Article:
musculoskeletal disorders, including factors that can contribute to such disorders, and strategies for intervention to ameliorate or prevent them. Approximately 110 leading scientists were invited by the steering committee to participate in the workshop, and 66 were able to attend. The attendees represented the fields of orthopedic surgery, occupational medicine, public health, epidemiology, risk analysis and decision making, ergonomics, and human factors (see Appendix A). Several attendees presented prepared papers; many others presented oral and written responses to the papers or comments on the field of inquiry. Two criteria guided the selection of invitees: that they are involved in active research in the area and that the group, overall, represent a wide range of scientific disciplines and perspectives on the topic.
In designing the workshop, the steering committee considered several approaches to framing the topics. After careful consideration, we chose not to have the presentations focus on specific parts of the body and associated musculoskeletal disorders. Rather, we organized our examination of the evidence—and the workshop discussions (see agenda, Appendix B)—to elucidate the following sets of relationships between factors that potentially contribute to musculoskeletal disorders: (1) biological responses of tissues (muscles, tendons, and nerves) to biomechanical stressors; (2) biomechanics of work stressors, considering both work and individual factors, as well as internal loads; (3) epidemiological perspectives on the contributions of physical factors; (4) non-biomechanical (e.g., psychological, organizational, social) factors; and (5) interventions to prevent or mitigate musculoskeletal disorders, considering the range of potentially influential factors. Our belief was that this approach would provide a framework for reviewing the science base for each set of relationships, as well as the wider interactions among the sets. This approach allowed us to take advantage of both basic and applied science and a variety of methodologies, ranging from tightly controlled laboratory studies to field observations. As a result, we considered sources of evidence that extend well beyond those provided by the epidemiological literature on which the public discussion has focused.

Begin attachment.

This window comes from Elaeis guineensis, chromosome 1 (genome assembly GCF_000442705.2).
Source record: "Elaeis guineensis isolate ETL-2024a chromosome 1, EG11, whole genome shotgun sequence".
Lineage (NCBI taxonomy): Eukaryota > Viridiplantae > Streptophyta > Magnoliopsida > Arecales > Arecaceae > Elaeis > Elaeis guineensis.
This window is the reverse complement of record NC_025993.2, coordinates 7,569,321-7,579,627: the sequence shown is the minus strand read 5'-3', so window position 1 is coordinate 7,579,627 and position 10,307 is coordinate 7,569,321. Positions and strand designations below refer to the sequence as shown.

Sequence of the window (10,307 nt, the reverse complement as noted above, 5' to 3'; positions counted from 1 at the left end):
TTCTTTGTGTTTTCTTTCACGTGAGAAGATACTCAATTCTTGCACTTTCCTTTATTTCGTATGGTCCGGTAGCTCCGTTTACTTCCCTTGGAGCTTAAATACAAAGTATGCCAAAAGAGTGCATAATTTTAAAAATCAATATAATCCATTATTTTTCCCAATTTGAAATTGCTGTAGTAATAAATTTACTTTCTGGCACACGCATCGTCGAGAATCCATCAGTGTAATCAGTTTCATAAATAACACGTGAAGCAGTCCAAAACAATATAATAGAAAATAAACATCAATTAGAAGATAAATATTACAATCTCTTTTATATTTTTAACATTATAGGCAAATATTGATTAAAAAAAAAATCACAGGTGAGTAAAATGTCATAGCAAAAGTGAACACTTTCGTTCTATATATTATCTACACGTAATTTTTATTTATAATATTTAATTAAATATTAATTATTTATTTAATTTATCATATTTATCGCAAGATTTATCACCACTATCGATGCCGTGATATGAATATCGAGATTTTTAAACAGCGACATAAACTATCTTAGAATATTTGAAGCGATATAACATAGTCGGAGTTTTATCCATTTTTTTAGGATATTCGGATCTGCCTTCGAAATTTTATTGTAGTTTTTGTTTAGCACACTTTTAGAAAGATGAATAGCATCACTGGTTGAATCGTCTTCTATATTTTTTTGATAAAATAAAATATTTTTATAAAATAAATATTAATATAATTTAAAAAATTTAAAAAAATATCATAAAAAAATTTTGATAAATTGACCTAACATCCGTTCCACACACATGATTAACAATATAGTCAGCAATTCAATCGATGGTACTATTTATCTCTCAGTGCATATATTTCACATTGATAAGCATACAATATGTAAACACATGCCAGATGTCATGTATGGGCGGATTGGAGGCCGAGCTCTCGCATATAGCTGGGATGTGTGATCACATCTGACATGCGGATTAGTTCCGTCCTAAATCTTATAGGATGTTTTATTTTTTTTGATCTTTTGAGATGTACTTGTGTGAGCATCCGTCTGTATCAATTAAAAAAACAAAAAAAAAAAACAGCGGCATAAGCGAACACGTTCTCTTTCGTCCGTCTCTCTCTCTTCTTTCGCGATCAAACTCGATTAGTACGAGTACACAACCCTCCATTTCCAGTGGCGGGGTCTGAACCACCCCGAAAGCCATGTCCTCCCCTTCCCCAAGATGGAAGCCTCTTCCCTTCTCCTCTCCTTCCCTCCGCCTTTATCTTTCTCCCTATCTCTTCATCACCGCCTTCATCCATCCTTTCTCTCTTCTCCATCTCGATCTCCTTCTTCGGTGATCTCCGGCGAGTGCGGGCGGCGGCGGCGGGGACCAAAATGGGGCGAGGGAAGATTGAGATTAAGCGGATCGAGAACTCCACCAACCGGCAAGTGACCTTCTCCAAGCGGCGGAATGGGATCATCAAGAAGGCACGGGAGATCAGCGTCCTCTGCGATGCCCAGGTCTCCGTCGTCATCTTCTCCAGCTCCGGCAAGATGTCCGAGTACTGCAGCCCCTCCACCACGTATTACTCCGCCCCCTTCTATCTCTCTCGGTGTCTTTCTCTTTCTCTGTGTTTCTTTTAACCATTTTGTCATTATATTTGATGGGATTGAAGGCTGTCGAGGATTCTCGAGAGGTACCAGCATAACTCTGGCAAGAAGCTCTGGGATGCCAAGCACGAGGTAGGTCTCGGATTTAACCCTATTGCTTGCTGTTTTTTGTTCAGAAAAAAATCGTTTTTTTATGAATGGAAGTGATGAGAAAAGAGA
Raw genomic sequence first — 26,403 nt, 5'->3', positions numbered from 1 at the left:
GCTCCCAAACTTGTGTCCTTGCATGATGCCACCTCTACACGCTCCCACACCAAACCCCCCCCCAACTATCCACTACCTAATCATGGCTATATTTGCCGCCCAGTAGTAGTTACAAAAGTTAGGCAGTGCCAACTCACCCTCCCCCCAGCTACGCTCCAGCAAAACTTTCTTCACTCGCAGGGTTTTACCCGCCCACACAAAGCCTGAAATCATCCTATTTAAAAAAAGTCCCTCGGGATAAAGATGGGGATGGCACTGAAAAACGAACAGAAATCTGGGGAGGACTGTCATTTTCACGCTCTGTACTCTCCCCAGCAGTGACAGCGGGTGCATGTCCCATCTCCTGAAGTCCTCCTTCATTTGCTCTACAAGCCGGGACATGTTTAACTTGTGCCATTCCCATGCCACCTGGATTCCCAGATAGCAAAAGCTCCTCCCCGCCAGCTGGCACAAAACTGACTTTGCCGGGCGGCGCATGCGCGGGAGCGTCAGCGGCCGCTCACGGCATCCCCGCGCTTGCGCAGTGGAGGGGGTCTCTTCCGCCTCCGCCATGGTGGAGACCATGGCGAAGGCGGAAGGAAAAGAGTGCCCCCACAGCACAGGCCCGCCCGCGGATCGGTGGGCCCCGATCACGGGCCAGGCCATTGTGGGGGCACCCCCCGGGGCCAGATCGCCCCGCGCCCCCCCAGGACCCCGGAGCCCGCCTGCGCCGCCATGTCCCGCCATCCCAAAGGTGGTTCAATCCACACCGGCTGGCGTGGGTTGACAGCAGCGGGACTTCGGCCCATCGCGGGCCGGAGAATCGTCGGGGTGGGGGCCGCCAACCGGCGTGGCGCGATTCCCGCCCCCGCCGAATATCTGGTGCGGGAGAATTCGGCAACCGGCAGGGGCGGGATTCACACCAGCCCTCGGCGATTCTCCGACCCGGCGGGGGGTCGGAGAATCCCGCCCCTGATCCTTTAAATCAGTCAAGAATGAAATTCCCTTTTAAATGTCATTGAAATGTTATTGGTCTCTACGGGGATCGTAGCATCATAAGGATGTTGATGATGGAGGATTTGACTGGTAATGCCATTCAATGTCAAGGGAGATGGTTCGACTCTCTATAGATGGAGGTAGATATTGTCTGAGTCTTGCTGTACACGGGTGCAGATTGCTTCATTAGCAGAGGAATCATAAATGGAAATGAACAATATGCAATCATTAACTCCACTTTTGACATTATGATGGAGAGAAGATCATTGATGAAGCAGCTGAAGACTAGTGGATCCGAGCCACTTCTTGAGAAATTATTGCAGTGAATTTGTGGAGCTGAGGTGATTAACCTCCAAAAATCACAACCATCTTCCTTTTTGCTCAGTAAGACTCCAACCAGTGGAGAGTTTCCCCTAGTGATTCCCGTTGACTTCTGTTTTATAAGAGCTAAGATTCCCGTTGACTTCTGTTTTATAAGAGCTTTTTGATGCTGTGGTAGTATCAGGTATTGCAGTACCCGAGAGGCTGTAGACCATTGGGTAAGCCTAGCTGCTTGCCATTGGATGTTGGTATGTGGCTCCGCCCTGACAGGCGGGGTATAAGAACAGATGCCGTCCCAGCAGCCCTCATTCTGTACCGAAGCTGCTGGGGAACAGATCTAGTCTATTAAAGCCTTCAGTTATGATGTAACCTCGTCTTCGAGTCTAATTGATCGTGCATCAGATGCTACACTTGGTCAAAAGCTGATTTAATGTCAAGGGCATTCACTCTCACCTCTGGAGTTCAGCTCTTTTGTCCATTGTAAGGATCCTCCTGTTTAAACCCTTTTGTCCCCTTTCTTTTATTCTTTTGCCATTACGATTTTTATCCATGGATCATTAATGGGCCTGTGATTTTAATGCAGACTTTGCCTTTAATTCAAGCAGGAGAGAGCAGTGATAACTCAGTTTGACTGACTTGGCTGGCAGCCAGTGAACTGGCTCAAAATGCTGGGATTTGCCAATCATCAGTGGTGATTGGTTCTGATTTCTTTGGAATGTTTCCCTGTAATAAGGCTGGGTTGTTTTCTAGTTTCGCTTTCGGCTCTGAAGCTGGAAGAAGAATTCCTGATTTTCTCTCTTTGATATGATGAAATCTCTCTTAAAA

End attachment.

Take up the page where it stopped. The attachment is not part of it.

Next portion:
Discussions in each of five of the topic areas (all but topic 4) revolved around a paper commissioned for the workshop and comments of invited discussants; a panel format was used to address the epidemiology of physical factors (topic 4), given the availability of recent reviews of literature on this topic.
The next section presents a conceptual framework integrating the factors thought to be related to the occurrence of musculoskeletal disorders. We used this framework to select and organize topics covered in the workshop.
Figure 1 outlines a broad conceptual framework, indicating the roles that various work and other factors may play in the development of musculoskeletal disorders. This framework serves as a useful heuristic to examine the diverse literatures associated with musculoskeletal disorders, reflecting the role that various factors—work procedures, equipment, and environment; organizational factors; physical and psychological factors of individuals; non-work-related activities; organizational factors; and social factors—can play in their development. Its overall structure suggests the physiological pathways by which musculoskeletal disorders can occur or, conversely, can be avoided.